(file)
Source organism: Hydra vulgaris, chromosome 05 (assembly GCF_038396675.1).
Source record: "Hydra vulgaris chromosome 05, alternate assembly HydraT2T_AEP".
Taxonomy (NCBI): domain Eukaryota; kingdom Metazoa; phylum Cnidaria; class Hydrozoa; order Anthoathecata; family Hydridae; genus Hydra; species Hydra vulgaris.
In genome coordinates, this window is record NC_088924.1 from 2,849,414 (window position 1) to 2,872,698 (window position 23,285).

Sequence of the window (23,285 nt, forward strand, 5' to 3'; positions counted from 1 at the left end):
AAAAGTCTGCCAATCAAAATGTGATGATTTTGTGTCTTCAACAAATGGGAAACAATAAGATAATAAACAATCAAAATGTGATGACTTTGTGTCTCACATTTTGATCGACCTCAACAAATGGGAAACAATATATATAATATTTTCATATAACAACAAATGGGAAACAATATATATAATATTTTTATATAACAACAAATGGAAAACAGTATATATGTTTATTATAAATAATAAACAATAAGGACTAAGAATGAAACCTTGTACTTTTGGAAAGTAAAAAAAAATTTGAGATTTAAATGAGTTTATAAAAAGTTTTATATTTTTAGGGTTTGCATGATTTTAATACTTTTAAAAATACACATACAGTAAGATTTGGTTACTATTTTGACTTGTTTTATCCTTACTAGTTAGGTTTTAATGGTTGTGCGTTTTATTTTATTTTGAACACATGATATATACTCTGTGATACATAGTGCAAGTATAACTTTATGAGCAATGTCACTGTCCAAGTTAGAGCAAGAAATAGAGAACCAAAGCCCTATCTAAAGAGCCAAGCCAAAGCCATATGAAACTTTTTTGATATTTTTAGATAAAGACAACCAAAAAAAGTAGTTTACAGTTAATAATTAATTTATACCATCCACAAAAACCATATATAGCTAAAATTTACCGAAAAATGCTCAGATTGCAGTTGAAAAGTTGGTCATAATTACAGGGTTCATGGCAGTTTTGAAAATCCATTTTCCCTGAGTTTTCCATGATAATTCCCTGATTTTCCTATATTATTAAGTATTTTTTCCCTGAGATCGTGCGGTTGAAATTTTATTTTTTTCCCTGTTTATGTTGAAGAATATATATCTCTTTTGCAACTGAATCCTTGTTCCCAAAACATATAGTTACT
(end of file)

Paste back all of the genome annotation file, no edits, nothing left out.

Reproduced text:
Source organism: Hydra vulgaris, chromosome 05 (assembly GCF_038396675.1).
Source record: "Hydra vulgaris chromosome 05, alternate assembly HydraT2T_AEP".
Taxonomy (NCBI): domain Eukaryota; kingdom Metazoa; phylum Cnidaria; class Hydrozoa; order Anthoathecata; family Hydridae; genus Hydra; species Hydra vulgaris.
In genome coordinates, this window is record NC_088924.1 from 2,849,414 (window position 1) to 2,872,698 (window position 23,285).

Sequence of the window (23,285 nt, forward strand, 5' to 3'; positions counted from 1 at the left end):
AAAAGTCTGCCAATCAAAATGTGATGATTTTGTGTCTTCAACAAATGGGAAACAATAAGATAATAAACAATCAAAATGTGATGACTTTGTGTCTCACATTTTGATCGACCTCAACAAATGGGAAACAATATATATAATATTTTCATATAACAACAAATGGGAAACAATATATATAATATTTTTATATAACAACAAATGGAAAACAGTATATATGTTTATTATAAATAATAAACAATAAGGACTAAGAATGAAACCTTGTACTTTTGGAAAGTAAAAAAAAATTTGAGATTTAAATGAGTTTATAAAAAGTTTTATATTTTTAGGGTTTGCATGATTTTAATACTTTTAAAAATACACATACAGTAAGATTTGGTTACTATTTTGACTTGTTTTATCCTTACTAGTTAGGTTTTAATGGTTGTGCGTTTTATTTTATTTTGAACACATGATATATACTCTGTGATACATAGTGCAAGTATAACTTTATGAGCAATGTCACTGTCCAAGTTAGAGCAAGAAATAGAGAACCAAAGCCCTATCTAAAGAGCCAAGCCAAAGCCATATGAAACTTTTTTGATATTTTTAGATAAAGACAACCAAAAAAAGTAGTTTACAGTTAATAATTAATTTATACCATCCACAAAAACCATATATAGCTAAAATTTACCGAAAAATGCTCAGATTGCAGTTGAAAAGTTGGTCATAATTACAGGGTTCATGGCAGTTTTGAAAATCCATTTTCCCTGAGTTTTCCATGATAATTCCCTGATTTTCCTATATTATTAAGTATTTTTTCCCTGAGATCGTGCGGTTGAAATTTTATTTTTTTCCCTGTTTATGTTGAAGAATATATATCTCTTTTGCAACTGAATCCTTGTTCCCAAAACATATAGTTACT